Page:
Stock Lake Superior with Seals and Orca Whales: A Modest Proposal

To the Mayor of Duluth and the City Council: I propose that the city stock Lake Superior with seals, and a community of orcas to keep the seals in check. This plan increases annual tourist revenue by $300,000,000. I outline my proposal below with expenditures.

Seals can live in freshwater. The only population of exclusively-freshwater seals is native to the ratchet Lake Baikal in Russia, the Baikal seals. But geopolitical issues preclude obtaining breeding pairs. Therefore we need to look closer to home: Quebec has harbor seals in a couple lakes, a subspecies of the common seal called the Ungava seal. But, the Ungava is endangered so if we import them, we should establish a breeding program, increasing expenses.

Fortunately, Iliamna Lake in Alaska has a population of common seals trapped there. I suggest we capture and import specimens from that population to get ours started. Technically saltwater seals, the common seals’ adaptability to freshwater has been proven which will give them a head start in Lake Superior. I’ll throw in a couple Ungavas on the house to increase genetic diversity. Estimated cost of capturing and importing 100 breeding pairs of seals from Lake Iliamna: $3,500,000.

Seals eat salmon, herring, sculpin, and ducks, so Lake Superior should support them easily; in fact they may even munch on invasive zebra mussels like popcorn if we’re lucky, outweighing costs to local fisheries. Potential annual regional savings to zebra mussel control efforts: $10,000,000.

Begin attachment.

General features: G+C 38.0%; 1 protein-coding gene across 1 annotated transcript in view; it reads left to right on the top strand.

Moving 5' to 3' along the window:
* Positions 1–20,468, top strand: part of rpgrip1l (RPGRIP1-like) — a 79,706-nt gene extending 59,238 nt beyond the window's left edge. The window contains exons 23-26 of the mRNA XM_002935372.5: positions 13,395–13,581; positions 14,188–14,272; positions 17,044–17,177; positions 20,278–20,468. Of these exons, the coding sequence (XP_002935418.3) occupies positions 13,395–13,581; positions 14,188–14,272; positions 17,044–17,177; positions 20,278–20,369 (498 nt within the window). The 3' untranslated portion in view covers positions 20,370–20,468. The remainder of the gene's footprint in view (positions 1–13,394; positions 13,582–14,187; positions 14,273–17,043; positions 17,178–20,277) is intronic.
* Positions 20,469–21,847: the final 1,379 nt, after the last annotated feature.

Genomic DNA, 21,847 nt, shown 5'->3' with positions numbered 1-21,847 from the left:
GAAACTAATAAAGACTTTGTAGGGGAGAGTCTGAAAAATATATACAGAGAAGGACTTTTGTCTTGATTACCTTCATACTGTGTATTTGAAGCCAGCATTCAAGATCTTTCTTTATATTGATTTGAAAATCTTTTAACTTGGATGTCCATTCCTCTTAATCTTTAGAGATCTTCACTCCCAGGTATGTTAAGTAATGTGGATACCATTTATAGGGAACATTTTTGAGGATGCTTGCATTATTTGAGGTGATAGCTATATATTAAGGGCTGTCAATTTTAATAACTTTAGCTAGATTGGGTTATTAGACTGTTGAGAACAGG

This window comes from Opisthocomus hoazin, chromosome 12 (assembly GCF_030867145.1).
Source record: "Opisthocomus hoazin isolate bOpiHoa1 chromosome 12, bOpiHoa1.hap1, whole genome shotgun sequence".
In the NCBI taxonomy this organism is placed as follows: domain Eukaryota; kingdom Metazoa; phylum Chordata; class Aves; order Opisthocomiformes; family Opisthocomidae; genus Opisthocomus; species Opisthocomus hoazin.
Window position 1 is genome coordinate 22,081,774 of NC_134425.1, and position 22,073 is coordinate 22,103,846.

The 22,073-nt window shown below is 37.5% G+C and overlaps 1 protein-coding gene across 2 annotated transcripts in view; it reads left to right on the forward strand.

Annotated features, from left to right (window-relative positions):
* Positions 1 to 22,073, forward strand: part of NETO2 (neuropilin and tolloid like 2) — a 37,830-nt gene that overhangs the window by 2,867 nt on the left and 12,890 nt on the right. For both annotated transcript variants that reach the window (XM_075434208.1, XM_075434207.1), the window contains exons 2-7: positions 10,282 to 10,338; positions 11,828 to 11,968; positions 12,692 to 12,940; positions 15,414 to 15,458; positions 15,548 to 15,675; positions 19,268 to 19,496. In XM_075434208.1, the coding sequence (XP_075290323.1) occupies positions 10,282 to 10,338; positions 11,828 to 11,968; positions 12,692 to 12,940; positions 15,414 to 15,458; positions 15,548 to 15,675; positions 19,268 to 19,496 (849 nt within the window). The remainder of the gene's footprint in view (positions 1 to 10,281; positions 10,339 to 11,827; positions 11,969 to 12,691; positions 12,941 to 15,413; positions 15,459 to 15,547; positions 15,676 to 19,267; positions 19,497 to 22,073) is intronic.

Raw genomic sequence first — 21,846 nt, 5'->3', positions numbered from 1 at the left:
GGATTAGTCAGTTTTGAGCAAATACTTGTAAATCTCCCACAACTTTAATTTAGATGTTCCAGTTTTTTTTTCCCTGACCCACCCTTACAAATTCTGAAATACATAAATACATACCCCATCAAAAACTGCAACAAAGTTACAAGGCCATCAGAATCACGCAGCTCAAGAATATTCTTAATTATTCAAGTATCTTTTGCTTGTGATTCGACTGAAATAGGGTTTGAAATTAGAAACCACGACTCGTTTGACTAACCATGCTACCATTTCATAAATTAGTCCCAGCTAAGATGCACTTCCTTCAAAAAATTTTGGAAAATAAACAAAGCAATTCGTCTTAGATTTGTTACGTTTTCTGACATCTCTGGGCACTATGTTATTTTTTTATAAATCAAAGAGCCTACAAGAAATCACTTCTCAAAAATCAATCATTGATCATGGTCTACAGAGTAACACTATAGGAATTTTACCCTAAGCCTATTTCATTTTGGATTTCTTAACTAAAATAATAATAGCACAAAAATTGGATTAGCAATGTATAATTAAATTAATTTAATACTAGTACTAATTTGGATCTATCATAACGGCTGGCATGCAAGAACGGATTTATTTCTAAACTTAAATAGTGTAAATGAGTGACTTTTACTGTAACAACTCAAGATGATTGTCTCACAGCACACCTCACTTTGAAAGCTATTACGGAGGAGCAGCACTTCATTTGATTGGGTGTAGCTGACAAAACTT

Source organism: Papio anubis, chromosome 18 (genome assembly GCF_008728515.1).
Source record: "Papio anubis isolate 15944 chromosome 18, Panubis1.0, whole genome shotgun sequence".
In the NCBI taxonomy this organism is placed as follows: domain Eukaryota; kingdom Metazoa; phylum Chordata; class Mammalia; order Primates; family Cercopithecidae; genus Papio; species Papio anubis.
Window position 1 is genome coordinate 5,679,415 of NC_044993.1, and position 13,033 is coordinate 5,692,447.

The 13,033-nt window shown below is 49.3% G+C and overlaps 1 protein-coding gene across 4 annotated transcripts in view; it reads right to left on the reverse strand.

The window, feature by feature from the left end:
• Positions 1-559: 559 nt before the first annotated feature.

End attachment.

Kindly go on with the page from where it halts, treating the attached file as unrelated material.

Seals are primarily coastal, but their presence on Lake Superior beaches should not prove too intrusive for human enjoyment of those natural areas. Mating occurs underwater — the seals, I mean! — and pups wean after 4-6 weeks. Seals would be able to dive to the deepest parts of Lake Superior and return to the surface to nap adorably on the beach, as four-foot-high killer whale dorsal fins cut the open sea, the canal, and the harbor. Picture educational dramas of orcas hurling themselves onto the sands of Park Point to ambush seal pups. These new, marketable fauna will boost tourism on our shores. Estimated increase in annual Duluth tourism revenue: $300,000,000.

A marketing campaign that writes itself

Orcas from transient pods already used to eating seals should be targeted for relocation. Estimated cost of six breeding pairs of orca whales: $12,500,000.

A seal population might consume hundreds of salmon per day, so any orca eating a one-hundred-pound seal per day would take pressure off the salmon population. One study from Kitsap County in Washington state showed 12 orcas eating one-third to one-half of 1,500 seals in seven weeks, saving thousands of salmon. Estimated annual savings to salmon industry: $2,000,000.

It’s possible orcas could deplete the seal population to the point where the whales would have to eat more fish. This could adversely affect the fishing industry. In that unlikely case, I would recommend importing sea lions. The orcas would prey on them instead, allowing the seal community to bounce back. That’s just good management. Something Duluthians know a lot about.

Duluth: exciting, daring, sexy

Summary

  • Annual Savings to Current Duluth City Budget: $3,000,000
  • Annual Savings to Lake Superior Region: $12,000,000
  • Increased Annual Duluth Tourist Revenue: $300,000,000